Roger Thayer Stone Center For Latin American Studies

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Shelter from the Storm: Tulane Offers Tuition-Free Guest Semester for Students Impacted by Hurricane Maria

October 16th, 2017

The original story was published by Jeff Schiffman, Director of Admission, on the Tulane University Admissions Blog, on October 13, 2017. A few weeks ago…  read more

From Tulane News: Film festival to feature student documentary

October 11th, 2017

By Mary Cross (mcross3@tulane.edu) Students become both historians and filmmakers in “Visual History and Filmmaking,” a course helmed by Justin Wolfe, William Arceneaux Professor of…  read more

New Summer Study Abroad Program in Amazonia

October 10th, 2017

The Stone Center for Latin American Studies is enthused to announce its new summer study abroad offering in Napo, Ecuador: Amazonian Culture and Environment at…  read more

From the SLA Newsletter: Visual History & Filmmaking - Student Documentaries

October 4th, 2017

Professor Justin Wolfe Visual History & Filmmaking course takes an innovative approach to teaching historical analysis. The class challenges students to do historical research in…  read more

Brazil's Grupo OPNI Paints Empowerment at Tulane

September 18th, 2017

Written by Annie McNeill Gibson, PhD “I am so happy to see artwork happening on our campus depicting communities of color,” said senior Shannon Watson,…  read more

Tulane New Wave: $2 million gift strengthens Latin American Studies at Tulane

September 15th, 2017

This story originally appeared in the Tulane New Wave titled $2 million gift strengthens Latin American Studies at Tulane on September 14, 2017. Story by…  read more

Stone Center for Latin American Studies joins together to welcome Professor Hoopes

September 11th, 2017

On Friday, September 8, 2017, faculty from the Stone Center welcomed John Hoopes, professor of Anthropology at the University of Kansas, who is visiting Tulane…  read more

Meet CIPR's New Post-Doctoral Fellows

September 11th, 2017

Maria Akchurin is a Postdoctoral Fellow at the Center for Inter-American Policy & Research and a sociologist studying institutional politics and social movements relating to…  read more

Dr. Sarah Fouts Publishes Article in NACLA on Immigration, Labor, and Hurricane Harvey Recovery Efforts

September 11th, 2017

Stone Center Alum and current Post-Doctoral Fellow at Lehigh University, Sarah Fouts, has recently published an article in NACLA (North American Congress on Latin America)…  read more

From Tulane News: Stone Center offers new Master of Arts program in Costa Rica

August 31st, 2017

This story originally appeared on the Tulane News website titled Stone Center offers new Master of Arts program in Costa Rica on August 30, 2017.…  read more

John W. Hoopes Joins the Stone Center as a Greenleaf Distinguished Visitor for Fall 2017

August 30th, 2017

Written by John W. Hoopes My research focuses on pre-Hispanic indigenous peoples of the Isthmo-Colombian Area, a territory stretching from eastern Honduras to northern Colombia…  read more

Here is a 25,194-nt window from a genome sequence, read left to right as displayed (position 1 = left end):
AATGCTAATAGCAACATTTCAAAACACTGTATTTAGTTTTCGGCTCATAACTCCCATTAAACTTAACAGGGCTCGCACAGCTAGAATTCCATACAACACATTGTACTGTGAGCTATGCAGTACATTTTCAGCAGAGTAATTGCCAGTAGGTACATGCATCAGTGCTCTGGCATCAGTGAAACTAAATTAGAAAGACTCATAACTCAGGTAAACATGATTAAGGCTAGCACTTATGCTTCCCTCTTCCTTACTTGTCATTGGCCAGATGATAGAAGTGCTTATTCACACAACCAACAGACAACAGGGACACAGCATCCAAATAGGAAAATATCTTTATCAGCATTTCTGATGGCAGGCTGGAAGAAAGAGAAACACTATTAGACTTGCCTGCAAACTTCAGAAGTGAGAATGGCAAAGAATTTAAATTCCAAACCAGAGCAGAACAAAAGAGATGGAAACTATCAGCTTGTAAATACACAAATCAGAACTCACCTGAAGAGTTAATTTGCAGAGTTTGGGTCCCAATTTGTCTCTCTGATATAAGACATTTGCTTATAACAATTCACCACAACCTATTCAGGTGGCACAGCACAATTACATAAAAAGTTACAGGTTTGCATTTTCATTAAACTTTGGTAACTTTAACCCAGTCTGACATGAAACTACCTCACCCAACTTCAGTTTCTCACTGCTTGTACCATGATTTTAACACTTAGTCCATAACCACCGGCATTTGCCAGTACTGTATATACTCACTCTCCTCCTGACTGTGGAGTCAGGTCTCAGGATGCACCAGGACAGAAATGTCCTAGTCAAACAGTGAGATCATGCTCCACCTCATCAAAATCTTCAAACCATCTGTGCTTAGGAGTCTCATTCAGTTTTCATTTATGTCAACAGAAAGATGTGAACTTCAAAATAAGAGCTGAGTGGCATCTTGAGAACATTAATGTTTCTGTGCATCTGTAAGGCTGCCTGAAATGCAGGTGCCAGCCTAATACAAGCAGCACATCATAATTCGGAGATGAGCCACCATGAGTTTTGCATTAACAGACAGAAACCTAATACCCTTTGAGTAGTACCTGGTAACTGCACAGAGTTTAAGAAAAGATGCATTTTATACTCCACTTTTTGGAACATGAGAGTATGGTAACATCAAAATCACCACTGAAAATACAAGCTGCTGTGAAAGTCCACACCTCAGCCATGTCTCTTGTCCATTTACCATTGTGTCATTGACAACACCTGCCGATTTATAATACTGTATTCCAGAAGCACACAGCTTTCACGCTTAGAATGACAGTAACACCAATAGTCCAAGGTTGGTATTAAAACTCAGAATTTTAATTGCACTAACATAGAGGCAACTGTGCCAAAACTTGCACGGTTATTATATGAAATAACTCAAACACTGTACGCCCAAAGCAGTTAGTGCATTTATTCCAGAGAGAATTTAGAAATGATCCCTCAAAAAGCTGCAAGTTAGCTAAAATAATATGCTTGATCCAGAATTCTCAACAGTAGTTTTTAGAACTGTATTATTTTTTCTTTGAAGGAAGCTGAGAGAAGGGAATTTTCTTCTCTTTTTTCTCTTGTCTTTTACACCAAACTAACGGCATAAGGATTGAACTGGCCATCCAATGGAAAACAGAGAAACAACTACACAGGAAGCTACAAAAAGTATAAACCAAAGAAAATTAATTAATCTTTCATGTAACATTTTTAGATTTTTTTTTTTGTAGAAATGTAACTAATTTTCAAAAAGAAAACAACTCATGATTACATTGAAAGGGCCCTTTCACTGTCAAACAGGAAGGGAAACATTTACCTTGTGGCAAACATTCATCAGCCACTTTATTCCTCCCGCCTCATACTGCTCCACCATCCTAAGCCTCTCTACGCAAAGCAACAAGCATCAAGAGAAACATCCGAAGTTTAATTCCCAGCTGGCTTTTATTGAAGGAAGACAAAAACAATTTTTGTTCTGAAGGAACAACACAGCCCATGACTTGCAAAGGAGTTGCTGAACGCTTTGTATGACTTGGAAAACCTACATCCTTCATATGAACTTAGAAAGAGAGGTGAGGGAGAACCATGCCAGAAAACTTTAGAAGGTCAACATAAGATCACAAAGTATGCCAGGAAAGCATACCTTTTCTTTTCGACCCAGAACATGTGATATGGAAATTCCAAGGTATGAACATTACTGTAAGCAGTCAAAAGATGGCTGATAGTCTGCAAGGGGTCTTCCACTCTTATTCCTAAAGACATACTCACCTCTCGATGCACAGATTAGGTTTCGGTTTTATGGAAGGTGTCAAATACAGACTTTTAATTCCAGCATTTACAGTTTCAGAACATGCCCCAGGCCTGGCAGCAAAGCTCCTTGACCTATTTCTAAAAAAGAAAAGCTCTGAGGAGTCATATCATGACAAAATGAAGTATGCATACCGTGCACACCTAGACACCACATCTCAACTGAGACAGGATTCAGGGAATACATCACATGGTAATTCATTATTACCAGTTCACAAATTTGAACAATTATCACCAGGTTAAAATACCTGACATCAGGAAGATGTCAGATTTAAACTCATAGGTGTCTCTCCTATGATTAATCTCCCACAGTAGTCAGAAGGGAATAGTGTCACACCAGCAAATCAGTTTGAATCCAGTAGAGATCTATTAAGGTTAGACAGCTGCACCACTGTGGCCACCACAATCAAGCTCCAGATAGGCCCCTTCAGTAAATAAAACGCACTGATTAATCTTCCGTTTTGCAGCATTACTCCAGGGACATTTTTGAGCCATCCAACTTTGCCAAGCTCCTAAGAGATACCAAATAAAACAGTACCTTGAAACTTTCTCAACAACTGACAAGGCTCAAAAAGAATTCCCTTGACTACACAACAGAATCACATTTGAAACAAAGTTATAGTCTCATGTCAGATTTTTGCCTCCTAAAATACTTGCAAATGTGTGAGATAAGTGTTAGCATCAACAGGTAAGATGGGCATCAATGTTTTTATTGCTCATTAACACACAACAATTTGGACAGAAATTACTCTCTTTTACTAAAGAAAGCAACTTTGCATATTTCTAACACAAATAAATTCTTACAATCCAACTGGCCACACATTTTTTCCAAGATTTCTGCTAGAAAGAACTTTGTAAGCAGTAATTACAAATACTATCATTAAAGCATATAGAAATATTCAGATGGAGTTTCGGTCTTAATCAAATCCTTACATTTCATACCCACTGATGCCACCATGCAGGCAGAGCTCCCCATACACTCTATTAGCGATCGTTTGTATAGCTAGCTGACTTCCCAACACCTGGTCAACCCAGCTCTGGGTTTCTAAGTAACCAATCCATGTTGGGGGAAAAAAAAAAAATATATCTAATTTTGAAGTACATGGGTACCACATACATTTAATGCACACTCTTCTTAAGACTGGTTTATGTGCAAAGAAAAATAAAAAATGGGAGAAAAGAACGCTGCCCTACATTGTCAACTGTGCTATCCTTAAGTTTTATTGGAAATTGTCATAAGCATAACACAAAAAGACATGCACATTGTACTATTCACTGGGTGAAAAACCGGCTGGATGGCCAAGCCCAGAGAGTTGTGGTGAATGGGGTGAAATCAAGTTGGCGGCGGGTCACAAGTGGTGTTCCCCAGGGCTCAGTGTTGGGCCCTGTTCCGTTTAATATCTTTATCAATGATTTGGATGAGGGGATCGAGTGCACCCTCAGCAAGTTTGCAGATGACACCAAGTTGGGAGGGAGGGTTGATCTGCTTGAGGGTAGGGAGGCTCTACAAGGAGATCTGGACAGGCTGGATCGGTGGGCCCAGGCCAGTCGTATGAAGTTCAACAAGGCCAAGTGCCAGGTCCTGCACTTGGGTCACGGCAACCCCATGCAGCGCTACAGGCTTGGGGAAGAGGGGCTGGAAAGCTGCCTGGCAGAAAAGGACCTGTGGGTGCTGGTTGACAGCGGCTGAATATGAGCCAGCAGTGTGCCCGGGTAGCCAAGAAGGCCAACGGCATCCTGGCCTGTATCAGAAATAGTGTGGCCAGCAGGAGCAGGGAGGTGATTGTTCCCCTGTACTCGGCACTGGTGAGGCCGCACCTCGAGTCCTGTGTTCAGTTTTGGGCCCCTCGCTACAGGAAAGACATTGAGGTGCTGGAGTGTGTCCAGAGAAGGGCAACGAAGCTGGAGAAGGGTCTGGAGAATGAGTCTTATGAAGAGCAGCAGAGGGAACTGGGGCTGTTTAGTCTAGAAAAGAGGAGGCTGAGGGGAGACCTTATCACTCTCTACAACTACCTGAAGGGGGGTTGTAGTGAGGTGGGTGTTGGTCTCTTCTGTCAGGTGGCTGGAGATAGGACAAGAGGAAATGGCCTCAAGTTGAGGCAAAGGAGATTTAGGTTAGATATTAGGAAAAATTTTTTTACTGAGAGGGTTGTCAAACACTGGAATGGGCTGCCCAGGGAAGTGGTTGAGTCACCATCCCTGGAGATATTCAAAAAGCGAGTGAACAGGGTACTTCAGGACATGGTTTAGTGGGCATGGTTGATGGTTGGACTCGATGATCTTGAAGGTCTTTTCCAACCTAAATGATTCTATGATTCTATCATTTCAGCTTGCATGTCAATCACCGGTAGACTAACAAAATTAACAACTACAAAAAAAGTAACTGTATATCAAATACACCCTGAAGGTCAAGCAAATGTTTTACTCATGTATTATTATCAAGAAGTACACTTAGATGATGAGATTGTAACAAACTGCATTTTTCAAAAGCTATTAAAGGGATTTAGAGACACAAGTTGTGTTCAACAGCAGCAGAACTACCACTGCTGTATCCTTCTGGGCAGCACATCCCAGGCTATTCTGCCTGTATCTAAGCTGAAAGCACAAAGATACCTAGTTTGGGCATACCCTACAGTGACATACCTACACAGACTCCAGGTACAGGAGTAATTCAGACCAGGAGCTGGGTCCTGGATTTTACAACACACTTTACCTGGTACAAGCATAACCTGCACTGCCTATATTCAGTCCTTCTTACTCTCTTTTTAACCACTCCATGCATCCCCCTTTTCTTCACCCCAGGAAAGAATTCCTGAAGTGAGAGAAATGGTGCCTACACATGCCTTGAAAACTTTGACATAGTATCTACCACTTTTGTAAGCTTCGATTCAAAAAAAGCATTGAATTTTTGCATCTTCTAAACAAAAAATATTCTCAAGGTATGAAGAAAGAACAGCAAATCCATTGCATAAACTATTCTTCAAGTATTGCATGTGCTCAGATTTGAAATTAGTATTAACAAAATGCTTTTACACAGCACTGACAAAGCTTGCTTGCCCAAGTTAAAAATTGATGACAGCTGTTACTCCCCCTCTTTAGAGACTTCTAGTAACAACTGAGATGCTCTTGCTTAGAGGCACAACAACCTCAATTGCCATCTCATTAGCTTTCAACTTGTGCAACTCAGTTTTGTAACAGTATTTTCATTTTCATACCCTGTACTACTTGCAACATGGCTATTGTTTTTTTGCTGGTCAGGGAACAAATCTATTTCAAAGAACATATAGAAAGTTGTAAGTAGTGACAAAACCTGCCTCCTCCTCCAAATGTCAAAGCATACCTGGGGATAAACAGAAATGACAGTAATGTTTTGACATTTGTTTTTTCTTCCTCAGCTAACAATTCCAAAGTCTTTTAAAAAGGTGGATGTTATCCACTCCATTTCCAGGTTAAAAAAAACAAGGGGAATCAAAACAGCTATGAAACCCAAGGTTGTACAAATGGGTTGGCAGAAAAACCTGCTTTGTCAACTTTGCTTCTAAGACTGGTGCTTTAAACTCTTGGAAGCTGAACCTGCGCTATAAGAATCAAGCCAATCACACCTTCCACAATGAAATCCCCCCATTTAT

Consortium of Latin American Studies Programs Celebrates Hispanic Heritage in Washington

August 24th, 2017

The Consortium of Latin American Studies Programs promotes all facets of Latin American studies nationwide. CLASP fosters global competency, language proficiency and cultural awareness of…  read more

Jesús Ruiz Lecture at the John Carter Brown Library

August 23rd, 2017

Stone Center Doctoral Candidate Jesús Ruiz, who is currently the Helen Watson Buckner Memorial Fellow at the John Carter Brown Library, is giving a talk…  read more

Dr. Lustig to join ILO's Global Commission on the Future of Work

August 23rd, 2017

Dr. Nora Lustig, Samuel Z. Stone Professor of Latin American Economics and Director of the Commitment to Equity Institute, has been invited by the International…  read more

From Tulane New Wave In Focus: Family Ties

August 16th, 2017

This story originally appeared on the Tulane New Wave News In Focus website titled Family ties. on August 15, 2017. Story by Paula Burch-Celentano pburch@tulane.edu.…  read more

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Upcoming Events

Talk with Noah Bullock: What is a Human Rights Approach?

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Noah Bullock, the Executive Director at Cristosal, will be giving a talk entitled: What is a Human Rights Approach? This talk is part of Tulane University’s celebration of International Education Week which highlights the benefits of international exchange on campus. IEW at Tulane runs from October 16th- October 20th. More information about the Tulane IEW and the events on campus can be found here.

Olancho Screening-New Orleans Film Festival

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The Stone Center for Latin American Studies and Tulane University are sponsoring the following screenings for the New Orleans Film Festival, which will run from October 11th-19th. Screenings are held at various locations in New Orleans. The box office is located at the Ace Hotel (600 Carondelet Street, New Orleans, LA 70130).

OLANCHO

28th Annual New Orleans Film Festival to Feature Latinx Programming

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The 28th Annual New Orleans Film Festival will be held from October 11th to October 19th at participating theaters in the New Orleans area. Born in a city known for its eclectic and artistic vibrancy, the New Orleans Film Festival (NOFF) has sought out bold and passionate storytellers since 1989. It is the longest-running festival of its kind in the state of Louisiana and one of the largest film festivals in the South. Now in its 28th year, the New Orleans Film Festival has grown into an internationally respected annual event that attracts 20-25k people, 400+ filmmakers, and 240 films.

This year’s film festival will feature a number of films relating to the Latin American community, either in subject matter and/or made by Latin American filmmakers. The Stone Center for Latin American Studies and the Center for Cuban and Caribbean Studies Institute will be sponsoring several films, including Olancho and Cuban Short Stories.

A full list of film selections and synopses may be found here.

For more information on tickets, passes, and film packages, visit the NOFF website.

The Stone Center for Latin American Studies and Tulane University are sponsoring the following films:

Olancho
Manuel, a farmer from Olancho, Honduras, seeks fame by making music for the region’s drug cartels. When some of his song lyrics get him in trouble, he must make the most difficult decision of his life: continue the quest for fame, or flee. For information on times and locations, visit the Olancho event page.